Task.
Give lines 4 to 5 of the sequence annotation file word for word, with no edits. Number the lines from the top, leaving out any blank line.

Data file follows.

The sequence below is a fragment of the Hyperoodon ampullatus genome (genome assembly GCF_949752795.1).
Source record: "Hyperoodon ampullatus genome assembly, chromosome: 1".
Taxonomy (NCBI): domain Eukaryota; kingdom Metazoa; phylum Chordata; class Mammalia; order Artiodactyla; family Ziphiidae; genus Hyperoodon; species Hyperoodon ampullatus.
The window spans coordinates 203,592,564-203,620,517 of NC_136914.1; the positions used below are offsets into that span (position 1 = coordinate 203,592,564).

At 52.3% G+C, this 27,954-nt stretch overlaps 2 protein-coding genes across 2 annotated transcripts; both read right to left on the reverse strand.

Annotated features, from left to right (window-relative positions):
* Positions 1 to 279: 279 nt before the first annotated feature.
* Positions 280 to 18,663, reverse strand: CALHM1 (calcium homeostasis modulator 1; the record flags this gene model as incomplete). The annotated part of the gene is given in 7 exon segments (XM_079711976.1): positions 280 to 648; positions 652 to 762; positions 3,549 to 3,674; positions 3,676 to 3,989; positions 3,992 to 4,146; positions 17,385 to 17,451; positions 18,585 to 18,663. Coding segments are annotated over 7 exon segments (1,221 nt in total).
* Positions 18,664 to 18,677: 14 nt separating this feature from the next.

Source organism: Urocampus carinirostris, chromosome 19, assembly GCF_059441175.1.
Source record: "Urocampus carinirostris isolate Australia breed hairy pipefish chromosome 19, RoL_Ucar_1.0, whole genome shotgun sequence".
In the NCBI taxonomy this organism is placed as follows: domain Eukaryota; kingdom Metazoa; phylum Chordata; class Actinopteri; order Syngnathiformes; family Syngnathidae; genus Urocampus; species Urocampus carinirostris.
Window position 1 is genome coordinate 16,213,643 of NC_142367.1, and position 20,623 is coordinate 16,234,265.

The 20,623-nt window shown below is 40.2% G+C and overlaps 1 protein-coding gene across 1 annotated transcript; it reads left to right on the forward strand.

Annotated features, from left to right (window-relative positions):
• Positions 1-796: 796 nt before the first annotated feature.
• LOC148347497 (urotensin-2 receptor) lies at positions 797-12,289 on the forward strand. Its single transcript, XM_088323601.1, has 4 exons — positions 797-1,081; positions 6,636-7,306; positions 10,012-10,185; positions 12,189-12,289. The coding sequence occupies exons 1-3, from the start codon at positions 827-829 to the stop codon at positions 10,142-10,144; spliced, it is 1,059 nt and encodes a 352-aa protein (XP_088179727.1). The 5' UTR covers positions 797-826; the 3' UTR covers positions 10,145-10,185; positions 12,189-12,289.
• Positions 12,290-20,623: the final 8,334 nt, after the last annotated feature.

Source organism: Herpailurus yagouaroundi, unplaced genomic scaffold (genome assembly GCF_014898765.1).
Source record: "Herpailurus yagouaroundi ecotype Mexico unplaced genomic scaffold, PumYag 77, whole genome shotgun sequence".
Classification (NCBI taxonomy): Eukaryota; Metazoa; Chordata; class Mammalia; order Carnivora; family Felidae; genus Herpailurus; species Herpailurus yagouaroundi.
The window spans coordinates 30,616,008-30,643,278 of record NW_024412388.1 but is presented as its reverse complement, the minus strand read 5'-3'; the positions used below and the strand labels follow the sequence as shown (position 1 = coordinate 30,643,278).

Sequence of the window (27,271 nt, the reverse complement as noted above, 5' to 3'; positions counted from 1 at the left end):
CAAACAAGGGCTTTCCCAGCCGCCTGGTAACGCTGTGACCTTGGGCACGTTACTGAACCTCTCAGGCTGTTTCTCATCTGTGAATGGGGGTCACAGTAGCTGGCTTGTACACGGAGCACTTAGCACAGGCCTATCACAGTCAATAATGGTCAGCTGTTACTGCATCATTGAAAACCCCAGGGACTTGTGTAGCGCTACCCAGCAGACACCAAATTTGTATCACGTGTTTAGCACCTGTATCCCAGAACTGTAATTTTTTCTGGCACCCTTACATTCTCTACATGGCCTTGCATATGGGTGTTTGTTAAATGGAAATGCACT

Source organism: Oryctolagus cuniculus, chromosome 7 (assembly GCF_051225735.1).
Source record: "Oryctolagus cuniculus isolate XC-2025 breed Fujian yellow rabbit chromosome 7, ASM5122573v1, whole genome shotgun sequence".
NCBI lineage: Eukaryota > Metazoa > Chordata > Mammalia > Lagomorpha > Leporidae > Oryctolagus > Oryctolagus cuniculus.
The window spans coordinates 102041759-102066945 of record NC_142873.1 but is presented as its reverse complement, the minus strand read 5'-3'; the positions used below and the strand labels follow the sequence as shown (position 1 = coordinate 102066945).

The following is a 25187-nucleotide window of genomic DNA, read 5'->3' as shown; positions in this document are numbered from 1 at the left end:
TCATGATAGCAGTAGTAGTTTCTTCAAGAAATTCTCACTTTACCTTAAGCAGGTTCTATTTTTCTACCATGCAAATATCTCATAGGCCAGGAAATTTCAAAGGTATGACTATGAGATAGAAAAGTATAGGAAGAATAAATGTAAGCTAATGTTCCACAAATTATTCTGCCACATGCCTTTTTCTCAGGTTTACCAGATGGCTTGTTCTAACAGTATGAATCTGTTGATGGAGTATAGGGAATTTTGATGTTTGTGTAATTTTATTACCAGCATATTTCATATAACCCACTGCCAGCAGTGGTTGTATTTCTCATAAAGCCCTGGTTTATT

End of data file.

The window spans coordinates 203,592,564-203,620,517 of NC_136914.1; the positions used below are offsets into that span (position 1 = coordinate 203,592,564).

At 52.3% G+C, this 27,954-nt stretch overlaps 2 protein-coding genes across 2 annotated transcripts; both read right to left on the reverse strand.